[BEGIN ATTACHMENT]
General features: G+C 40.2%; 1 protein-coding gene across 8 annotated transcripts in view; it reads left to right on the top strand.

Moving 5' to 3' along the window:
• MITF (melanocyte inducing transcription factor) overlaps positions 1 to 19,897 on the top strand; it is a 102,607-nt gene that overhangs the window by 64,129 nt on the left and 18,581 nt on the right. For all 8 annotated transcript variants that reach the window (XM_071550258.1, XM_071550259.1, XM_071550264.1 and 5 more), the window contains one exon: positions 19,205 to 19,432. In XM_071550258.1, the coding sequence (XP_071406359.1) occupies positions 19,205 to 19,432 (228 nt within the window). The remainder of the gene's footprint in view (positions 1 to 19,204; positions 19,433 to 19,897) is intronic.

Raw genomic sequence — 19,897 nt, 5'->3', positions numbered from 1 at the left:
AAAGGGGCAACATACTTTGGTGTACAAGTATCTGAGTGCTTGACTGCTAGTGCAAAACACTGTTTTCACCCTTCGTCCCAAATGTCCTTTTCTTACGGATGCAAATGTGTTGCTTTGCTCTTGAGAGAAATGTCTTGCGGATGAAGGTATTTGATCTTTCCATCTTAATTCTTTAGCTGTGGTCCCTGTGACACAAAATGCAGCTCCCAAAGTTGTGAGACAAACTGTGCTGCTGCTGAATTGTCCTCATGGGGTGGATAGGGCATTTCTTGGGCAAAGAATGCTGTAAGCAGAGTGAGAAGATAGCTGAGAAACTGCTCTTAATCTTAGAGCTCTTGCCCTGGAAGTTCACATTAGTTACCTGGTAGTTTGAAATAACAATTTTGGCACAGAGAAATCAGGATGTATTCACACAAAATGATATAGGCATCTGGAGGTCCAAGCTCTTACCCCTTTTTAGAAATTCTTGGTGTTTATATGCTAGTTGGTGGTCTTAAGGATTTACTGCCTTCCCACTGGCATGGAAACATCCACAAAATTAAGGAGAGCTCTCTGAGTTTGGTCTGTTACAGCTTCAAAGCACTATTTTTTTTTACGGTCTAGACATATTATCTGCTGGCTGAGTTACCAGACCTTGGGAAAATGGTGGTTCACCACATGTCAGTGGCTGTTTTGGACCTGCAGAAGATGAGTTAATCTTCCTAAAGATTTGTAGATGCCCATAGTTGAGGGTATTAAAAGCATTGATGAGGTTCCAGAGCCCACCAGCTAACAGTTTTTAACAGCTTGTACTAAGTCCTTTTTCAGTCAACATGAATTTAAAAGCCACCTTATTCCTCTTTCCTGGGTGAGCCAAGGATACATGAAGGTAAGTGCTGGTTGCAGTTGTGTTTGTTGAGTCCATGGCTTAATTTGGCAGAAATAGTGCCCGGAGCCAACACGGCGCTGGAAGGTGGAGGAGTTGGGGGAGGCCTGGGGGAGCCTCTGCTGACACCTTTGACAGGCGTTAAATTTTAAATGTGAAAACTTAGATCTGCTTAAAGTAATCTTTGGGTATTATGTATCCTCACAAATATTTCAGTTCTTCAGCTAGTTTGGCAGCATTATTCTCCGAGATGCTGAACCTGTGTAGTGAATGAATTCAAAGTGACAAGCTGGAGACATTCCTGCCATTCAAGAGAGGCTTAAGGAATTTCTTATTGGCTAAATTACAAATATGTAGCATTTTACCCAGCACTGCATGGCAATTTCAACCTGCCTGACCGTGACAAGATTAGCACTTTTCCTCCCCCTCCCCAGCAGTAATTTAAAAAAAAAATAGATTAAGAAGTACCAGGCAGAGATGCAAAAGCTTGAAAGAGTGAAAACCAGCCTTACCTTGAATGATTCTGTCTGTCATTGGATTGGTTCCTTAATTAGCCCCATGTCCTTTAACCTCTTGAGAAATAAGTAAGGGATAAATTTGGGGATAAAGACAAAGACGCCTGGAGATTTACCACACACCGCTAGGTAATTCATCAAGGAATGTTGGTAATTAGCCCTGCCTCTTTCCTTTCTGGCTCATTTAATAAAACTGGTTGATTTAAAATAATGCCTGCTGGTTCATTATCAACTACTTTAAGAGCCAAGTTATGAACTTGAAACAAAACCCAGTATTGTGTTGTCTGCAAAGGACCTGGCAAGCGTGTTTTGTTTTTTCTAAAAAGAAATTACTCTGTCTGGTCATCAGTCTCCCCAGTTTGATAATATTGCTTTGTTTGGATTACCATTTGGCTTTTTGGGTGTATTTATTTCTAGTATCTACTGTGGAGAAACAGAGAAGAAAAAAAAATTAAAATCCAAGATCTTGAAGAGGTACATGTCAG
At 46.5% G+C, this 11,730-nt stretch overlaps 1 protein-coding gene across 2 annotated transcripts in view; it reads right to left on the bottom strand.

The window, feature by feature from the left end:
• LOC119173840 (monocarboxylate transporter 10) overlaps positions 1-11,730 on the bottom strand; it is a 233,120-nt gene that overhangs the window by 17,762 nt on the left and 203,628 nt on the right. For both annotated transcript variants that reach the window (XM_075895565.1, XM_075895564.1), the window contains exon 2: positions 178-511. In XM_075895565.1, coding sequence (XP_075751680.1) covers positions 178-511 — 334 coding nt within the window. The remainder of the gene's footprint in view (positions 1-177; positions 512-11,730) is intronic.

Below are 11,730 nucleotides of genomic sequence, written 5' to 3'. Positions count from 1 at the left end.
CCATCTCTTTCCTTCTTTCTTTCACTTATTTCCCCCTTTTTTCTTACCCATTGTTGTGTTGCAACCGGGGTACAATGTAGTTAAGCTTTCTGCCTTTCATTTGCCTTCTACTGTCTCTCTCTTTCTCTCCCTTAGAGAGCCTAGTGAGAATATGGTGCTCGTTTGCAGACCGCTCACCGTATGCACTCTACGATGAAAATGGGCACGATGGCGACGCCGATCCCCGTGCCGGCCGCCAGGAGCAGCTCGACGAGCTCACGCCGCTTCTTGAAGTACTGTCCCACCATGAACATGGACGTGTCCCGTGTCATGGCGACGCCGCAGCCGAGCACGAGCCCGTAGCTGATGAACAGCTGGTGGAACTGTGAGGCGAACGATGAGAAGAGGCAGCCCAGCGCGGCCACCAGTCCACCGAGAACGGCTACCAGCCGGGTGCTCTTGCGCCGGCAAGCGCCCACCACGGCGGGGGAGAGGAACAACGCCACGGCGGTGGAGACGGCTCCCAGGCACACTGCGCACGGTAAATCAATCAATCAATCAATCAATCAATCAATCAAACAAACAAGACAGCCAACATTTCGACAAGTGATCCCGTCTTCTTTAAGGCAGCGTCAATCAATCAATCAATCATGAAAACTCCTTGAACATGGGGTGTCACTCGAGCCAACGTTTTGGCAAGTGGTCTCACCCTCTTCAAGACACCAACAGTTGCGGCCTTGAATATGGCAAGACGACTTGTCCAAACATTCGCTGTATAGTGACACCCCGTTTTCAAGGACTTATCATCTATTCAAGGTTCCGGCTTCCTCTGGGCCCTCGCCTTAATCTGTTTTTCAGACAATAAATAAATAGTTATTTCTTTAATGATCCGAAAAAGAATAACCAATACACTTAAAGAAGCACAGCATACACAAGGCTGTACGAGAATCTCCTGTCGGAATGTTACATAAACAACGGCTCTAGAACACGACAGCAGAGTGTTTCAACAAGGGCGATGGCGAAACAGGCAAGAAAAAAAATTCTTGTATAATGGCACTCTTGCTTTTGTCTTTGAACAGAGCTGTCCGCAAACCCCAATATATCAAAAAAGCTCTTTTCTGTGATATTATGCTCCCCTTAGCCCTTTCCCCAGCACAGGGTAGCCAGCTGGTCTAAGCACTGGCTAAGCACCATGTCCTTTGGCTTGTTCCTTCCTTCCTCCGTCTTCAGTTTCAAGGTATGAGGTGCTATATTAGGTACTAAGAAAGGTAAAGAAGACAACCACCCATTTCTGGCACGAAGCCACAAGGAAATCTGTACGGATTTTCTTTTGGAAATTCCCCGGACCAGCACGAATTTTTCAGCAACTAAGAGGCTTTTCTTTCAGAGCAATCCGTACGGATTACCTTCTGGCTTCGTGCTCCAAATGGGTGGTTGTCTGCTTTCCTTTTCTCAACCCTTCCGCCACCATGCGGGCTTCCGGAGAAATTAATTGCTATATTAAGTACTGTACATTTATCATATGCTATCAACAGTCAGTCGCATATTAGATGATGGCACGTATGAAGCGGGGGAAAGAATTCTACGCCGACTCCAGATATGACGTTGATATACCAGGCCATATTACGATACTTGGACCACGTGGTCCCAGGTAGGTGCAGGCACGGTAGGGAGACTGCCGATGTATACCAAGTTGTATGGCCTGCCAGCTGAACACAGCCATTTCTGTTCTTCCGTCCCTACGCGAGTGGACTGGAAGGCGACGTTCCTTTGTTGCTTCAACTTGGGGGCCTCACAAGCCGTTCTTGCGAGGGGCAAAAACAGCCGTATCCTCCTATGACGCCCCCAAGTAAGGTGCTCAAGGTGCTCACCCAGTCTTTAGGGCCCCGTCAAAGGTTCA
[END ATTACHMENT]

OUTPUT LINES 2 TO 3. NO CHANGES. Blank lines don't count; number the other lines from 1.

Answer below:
Moving 5' to 3' along the window:
• MITF (melanocyte inducing transcription factor) overlaps positions 1 to 19,897 on the top strand; it is a 102,607-nt gene that overhangs the window by 64,129 nt on the left and 18,581 nt on the right. For all 8 annotated transcript variants that reach the window (XM_071550258.1, XM_071550259.1, XM_071550264.1 and 5 more), the window contains one exon: positions 19,205 to 19,432. In XM_071550258.1, the coding sequence (XP_071406359.1) occupies positions 19,205 to 19,432 (228 nt within the window). The remainder of the gene's footprint in view (positions 1 to 19,204; positions 19,433 to 19,897) is intronic.